I do my Living Better features Monday-Friday with The Morning Team between 5 and 9am on 84 WHAS; specifically, we run at around 6:55, 7:55, and 8:55. You can also hear me Saturday mornings from 9-10am.
I also do a regular feature for KNN called Kentucky Hearth and Home that runs weekdays at 11:40am, just in case you are travelling around the state and hear a familiar voice.
MORNING TEAM LIVING BETTER SEGMENTS
Cindi takes calls everyday at 7:55 a.m.
Cindi Sullivan's Living Better Segment - Talking about foods good for our skin
At WHAS Radio: firstname.lastname@example.org
During the show on radio, call us at 571-8484 or 1-800-444-8484
Get information about developing or maintaining a healthy lifestyle with proper nutrition and exercise at www.MohrResults.com
Check out the new Halo Hydrangeas from Hines Horticulture at www.halohydrangeas.com
For the sandwich:
Whole grain or pretzel buns
Thick sliced heirloom tomato or if you really want to crank
it up, fry up a batch of green tomatoes J
Your choice mayo/salad dressing/horseradish
You can cook the shitakes on the stove in a cast iron
skillet or sauté pan or do them in the oven.
For the oven:
8 ounces shitake mushrooms, brushed clean, torn or sliced
2-4 tablespoons olive oil
½-1 teaspoon sea salt
Preheat the oven to 350 degrees
Toss the mushrooms, olive oil, and sea salt together
Spread evenly on a baking sheet
Toss or stir the mushrooms every 10 minutes or so, depending
on your oven, they should crisp up in 45 minute-hour. They will decrease
significantly in size.
To cook on the stove, you need to stand by and be ready to
stir often until they shrink and get crispy.
Slime molds will be white, bluish gray, black, brown, yellow
or orange in color. You’ll see slime molds develop on fresh mulch or even in
your lawn after heavy rain or frequent irrigation. Patches can range in size
from just a few inches to several feet.
These fungi feed on decaying organic matter in the soil (or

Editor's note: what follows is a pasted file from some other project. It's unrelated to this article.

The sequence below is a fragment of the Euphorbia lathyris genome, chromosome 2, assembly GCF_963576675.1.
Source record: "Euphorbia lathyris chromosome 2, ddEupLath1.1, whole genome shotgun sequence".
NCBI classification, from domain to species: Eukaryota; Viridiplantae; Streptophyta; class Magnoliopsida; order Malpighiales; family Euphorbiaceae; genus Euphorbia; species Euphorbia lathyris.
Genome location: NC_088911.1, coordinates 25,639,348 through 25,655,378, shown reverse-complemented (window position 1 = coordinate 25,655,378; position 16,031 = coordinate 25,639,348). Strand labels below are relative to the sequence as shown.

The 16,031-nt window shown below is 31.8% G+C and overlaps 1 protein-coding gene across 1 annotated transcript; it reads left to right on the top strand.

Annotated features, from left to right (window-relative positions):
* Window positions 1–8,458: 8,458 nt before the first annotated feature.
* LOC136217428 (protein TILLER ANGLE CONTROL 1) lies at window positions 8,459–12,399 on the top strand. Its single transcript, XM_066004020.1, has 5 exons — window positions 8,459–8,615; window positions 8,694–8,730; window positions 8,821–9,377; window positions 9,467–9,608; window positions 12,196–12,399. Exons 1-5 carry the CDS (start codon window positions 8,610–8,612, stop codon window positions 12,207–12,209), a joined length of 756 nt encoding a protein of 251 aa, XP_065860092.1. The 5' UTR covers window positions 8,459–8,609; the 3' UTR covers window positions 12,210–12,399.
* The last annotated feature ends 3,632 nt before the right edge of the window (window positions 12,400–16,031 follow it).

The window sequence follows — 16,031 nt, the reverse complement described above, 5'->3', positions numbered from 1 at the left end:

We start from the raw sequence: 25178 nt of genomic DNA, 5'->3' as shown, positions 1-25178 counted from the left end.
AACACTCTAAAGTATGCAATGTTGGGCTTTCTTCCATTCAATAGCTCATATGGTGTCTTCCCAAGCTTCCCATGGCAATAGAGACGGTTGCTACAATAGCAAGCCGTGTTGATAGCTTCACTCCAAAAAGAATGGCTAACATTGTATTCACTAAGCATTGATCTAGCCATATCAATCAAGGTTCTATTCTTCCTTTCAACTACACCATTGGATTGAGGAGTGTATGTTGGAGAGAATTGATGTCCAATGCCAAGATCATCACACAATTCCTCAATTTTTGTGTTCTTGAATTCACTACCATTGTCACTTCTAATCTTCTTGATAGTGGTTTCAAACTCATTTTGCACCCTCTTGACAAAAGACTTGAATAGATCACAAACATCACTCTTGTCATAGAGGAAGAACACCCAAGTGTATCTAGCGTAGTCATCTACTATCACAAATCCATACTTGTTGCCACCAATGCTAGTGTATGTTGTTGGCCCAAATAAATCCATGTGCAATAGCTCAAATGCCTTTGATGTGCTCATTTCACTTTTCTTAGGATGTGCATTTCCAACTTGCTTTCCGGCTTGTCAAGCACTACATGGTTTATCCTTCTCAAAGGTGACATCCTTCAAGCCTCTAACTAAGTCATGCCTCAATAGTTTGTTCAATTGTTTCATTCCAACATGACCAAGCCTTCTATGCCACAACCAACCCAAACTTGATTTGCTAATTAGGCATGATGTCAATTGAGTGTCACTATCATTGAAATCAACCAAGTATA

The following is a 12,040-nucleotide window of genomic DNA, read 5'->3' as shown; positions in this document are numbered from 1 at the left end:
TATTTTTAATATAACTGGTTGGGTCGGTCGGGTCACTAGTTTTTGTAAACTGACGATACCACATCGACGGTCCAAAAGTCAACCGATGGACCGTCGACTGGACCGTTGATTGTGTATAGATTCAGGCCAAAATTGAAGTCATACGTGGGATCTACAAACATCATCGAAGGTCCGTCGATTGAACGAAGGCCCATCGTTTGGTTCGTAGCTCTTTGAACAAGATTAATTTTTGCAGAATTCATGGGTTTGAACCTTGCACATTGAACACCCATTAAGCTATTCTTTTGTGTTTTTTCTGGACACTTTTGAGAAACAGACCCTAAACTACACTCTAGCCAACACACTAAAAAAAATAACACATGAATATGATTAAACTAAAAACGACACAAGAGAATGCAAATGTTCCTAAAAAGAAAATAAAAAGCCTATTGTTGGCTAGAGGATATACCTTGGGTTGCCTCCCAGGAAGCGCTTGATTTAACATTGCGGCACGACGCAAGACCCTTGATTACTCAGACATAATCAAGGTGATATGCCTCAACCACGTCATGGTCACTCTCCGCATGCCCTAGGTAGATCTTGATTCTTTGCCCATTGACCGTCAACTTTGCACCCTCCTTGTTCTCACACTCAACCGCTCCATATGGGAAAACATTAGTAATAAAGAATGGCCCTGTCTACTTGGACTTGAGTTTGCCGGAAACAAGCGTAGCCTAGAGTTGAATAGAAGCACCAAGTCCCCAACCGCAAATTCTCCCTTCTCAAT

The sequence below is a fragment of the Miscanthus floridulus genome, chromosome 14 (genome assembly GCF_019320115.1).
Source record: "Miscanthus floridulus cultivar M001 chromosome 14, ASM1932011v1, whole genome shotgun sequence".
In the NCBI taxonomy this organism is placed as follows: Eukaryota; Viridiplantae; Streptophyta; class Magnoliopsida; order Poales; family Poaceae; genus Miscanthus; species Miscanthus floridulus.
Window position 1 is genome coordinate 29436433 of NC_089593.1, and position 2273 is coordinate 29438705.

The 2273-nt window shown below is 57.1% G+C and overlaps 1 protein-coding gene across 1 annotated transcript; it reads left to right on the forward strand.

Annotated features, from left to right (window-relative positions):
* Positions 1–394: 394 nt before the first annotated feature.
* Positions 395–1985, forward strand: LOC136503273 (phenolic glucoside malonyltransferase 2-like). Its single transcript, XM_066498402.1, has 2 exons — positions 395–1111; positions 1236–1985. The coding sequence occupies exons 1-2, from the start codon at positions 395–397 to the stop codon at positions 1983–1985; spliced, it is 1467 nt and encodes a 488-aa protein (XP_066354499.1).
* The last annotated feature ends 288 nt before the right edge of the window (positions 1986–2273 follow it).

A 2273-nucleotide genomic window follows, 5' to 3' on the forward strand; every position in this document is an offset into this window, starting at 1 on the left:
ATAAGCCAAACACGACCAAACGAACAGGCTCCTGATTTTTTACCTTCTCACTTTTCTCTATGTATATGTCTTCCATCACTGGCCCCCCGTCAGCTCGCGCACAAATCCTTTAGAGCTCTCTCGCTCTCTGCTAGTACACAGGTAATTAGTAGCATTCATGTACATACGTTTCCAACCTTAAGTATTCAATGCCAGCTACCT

on the mulch). You may even be able to
see pinhead-sized balls that feel powdery when they are rubbed between your
While slime molds are feeding on decaying organic matter,
they are white, gray or yellow slimy masses. When they are ready to reproduce,
they extend up onto nearby walls or vegetation and form those powdery balls.
Chemical controls are not recommended for slime molds, just
hose them off with a high-pressure spray from your garden hose, or use a
lightweight rake or broom to sweep them away. They may return in a day or two
for a while, but will eventually run their course and disappear.
Cousins to the slime molds are the stinkhorn fungi. These
fungi will be very brightly colored; shocking orange might be a good
description. Stinkhorns are also very strong smelling. Read into this: they
smell terribly rancid! A stem like structure will emerge from the ground topped
with a horn shaped structure, hence the name stinkhorn.
Dogs and cats are especially attracted to stinkhorn fungi.
For some reason, they like to roll around on them and bring that wonderful odor
indoors to share with you. Although certainly a nuisance, the fungi are not
harmful to your pets or nearby plants.
Another interesting fungus is the puffball mushroom. These
pure white to dirty white globes are commonly found in woodland areas and they
can reach basketball size. They will explode when mature, releasing a cloud of
spores that will fall to the ground and start the lifecycle all over again. So
usually once you see them in an area, you should be able to return every fall
to view them again.
Cup fungi are interesting looking (ok, sli
looking) growths. Cup fungi grow on the ground, in gravel, or on rotting wood.
Although the cups look like they are empty, there are spores that form on the
surface of the cups and pop out (usually a white powdery looking form). Some
cup fungi are round, hard, and leathery looking, others form clusters of
ruffled fleshy cups that can be three or four inches across.
Of course the most common fungi are the mushroom that will